The future of children’s health is affected a lot by their well-being in the first few years of life. It is during this time that the spine and related joints, bones and muscles develop.
Prevention is better than cure! Spinal problems can develop over time into conditions such as joint immobility, back and neck pain as well as headaches. Developmental spinal problems can also lead to coordination problems such as delayed motor skills, growing pains and some sleep disorders. Following medical intervention, Chiropractic care can be beneficial in treating the mechanical after effects of childhood congenital disorders such as hip dysplasia and Perthes Syndrome. Chiropractic can help assist in restoring function of the involved joints and may contribute in improving there quality of life.
It is recommended that children be assessed at a young age, at which time the development of the spine, joints and muscles will be investigated thoroughly by the chiropractor. These assessments are particularly useful when your baby enters a new developmental milestone, such us when the child begins to sit, crawl or walk. This can ensure that these movements are being performed correctly and quickly identify any imbalances that may impede proper spinal maturity.
Many parents and doctors are often concerned that a child’s chiropractic treatment will be forceful. But this is far from the truth. Chiropractic care for kids is very gentle and consists of gentle joint adjustments and mobilisations with some light muscular treatment and specific exercises (if needed).
It is important to note that the team at Back to Basics Chiropractic place an emphasis on proper spinal and muscular function and this is reflected in our treatments.
Read more about common childhood problems which can be helped by chiropractic:
Tumbles, trips and clumsy skills are all part of growing up as we develop our fine motor capacities. For some children, however, this clumsiness extends well past the usual time period into late childhood. Co-ordination problems affect around 6% of children. Many people refer to this as simple clumsiness, yet this title does not express the severity of the disorder.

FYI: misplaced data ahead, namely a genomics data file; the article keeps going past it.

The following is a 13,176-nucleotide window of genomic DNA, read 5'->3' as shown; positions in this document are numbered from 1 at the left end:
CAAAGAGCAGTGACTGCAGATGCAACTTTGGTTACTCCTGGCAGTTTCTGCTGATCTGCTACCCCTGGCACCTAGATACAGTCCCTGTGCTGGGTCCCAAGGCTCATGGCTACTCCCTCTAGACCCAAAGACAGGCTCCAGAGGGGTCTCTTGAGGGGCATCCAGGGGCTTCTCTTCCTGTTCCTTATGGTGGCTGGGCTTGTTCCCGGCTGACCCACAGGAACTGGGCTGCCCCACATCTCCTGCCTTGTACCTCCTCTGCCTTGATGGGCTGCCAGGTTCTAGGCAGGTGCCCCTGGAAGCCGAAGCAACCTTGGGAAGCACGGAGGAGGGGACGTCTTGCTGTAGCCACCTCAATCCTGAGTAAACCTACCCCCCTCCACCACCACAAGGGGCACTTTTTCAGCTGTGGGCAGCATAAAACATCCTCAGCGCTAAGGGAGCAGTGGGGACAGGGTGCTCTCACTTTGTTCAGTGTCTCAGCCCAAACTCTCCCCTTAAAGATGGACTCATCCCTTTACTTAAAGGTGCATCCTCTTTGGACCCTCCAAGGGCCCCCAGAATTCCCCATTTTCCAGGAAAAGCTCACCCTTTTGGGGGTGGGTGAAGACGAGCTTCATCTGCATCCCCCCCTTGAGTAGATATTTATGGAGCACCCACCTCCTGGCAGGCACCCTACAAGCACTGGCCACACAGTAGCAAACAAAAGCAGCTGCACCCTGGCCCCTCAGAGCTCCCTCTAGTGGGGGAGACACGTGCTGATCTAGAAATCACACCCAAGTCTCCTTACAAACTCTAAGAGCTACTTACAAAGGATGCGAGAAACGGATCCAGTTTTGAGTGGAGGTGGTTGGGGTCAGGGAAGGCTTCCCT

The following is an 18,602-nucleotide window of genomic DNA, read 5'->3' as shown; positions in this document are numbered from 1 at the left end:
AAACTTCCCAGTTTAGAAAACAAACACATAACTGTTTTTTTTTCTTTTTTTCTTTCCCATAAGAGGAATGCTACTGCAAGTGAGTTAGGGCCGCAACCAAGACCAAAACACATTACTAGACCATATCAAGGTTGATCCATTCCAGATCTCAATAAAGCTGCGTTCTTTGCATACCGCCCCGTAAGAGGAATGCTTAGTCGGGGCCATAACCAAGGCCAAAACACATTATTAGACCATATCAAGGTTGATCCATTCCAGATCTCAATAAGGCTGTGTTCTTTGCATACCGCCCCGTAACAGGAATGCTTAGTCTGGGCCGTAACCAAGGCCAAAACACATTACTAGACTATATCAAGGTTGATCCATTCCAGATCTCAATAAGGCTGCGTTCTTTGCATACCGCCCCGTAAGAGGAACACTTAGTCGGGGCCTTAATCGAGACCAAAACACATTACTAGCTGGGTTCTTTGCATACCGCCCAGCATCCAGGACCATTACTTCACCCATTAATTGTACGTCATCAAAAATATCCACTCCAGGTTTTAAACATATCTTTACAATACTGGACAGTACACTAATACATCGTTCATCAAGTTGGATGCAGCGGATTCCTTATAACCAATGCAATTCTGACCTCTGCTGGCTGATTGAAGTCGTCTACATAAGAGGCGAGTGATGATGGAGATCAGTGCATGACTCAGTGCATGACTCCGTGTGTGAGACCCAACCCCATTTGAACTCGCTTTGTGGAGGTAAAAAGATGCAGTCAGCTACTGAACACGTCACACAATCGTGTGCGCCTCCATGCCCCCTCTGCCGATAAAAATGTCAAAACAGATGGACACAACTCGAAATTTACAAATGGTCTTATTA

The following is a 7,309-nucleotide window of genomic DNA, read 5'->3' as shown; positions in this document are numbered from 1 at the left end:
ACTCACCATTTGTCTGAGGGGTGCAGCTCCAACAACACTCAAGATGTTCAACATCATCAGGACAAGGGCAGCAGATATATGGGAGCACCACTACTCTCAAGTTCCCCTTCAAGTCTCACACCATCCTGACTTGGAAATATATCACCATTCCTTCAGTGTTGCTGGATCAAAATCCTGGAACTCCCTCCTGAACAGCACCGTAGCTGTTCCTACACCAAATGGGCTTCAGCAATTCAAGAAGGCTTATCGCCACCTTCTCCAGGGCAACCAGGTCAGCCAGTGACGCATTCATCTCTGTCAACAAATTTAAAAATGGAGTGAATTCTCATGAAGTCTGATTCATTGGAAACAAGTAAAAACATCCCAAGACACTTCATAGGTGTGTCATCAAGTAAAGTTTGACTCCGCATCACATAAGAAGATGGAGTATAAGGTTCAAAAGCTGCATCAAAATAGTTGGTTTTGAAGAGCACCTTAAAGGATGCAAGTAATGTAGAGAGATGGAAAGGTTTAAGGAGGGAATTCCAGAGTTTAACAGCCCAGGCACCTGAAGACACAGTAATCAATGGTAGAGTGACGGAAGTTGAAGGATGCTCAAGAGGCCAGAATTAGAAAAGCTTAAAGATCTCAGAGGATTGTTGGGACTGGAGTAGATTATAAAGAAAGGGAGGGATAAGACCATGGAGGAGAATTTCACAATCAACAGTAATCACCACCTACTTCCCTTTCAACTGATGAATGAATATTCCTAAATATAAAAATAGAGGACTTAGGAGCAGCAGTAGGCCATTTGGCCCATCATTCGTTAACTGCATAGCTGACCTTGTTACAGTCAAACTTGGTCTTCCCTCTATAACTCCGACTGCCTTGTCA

Read more about Coordination Problems >>
Congenital Hip Dysplasia
Congenital Hip Dysplasia (CHD) refers to the abnormal or delayed development of the hip joint, in which the socket and thigh bone can become dislocated. This condition occurs in 1.5 per 1,000 births and is 8 times more common in girls. Normally, a child’s thigh bone (femur) sits perfectly centred in the hip socket (acetabulum). Occasionally, however, during gestation or shortly thereafter, the two parts become unaligned, allowing excess movement in the joint. Usually this involves the femur moving upward out of the socket.
Read more about Hip Dysplasia >>
Adults are not the only ones who experience aches and pains in their joints. As many as 10-20% of children complain of vague recurrent leg pain especially at night, this pain is usually located deep in the leg usually in the thigh, knee or calf. These symptoms are commonly dismissed as ‘growing pains’. This may not be the case and some easily treatable problems may go ignored.
Read more about Growing Pains >>
Leg-Calve-Perthes Syndrome is a disorder of the hip joint in children. The causes of Perthes syndrome are unknown but it is believed that it initially begins when the blood flow to the top of the thigh bone (femur) is interrupted. This reduced blood supply causes the ball shaped bone structure to collapse and flatten.
Read more about Perthes Syndrome >>
Getting good quality sleep is vital to the development of young bodies and minds. Good sleep helps to develop memory and alertness and strengthens the immune system. Research has shown that children who do not get enough sleep show poor concentration and attention, memory difficulties and even behavioral problems in school. Children who sleep better are less prone to sleep walking, nightmares, behavioral problems and moodiness.
Read more about Sleep Disorders >>
Scoliosis is an excessive curve or twist of the spine. The spine has a natural curve when looking from the side, but should be straight when viewed from front-on. Occasionally however, the spine can appear as an “S” or “C” shape rather than a straight line when looking front-on. The most common form of scoliosis is adolescent scoliosis, which appears in children after the age of 10. Scoliosis generally is more common in females than males, with suggestions that the rate of scoliosis is eight times higher in girls than boys. It can continue to progress into the early 20s when the bones of the spine are fully mature. The younger you are when scoliosis appears, the greater the chance of curve progression. Scoliosis occurs rarely in adults.
Read more about Scoliosis >>
School Bags & Posture
Your child’s health and well being is without a doubt your number one priority. During childhood, adolescence and into teenage years the musculoskeletal system is experiencing a lot of growth. As Chiropractors we recognise the importance that correct posture plays in the prevention of musculoskeletal injuries. One common culprit which contributes to poor posture in children are their school bags.
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Social Media & Stress on the Spine
According to numerous surveys, use of mobile devices (tablets, smartphones and e-readers) is growing each year. These devices are used for socialising, playing games, research and are increasingly utilised by teachers both in and out of classroom to set specific tasks to complete.
Read more about Social Media & Stress on the Spine >>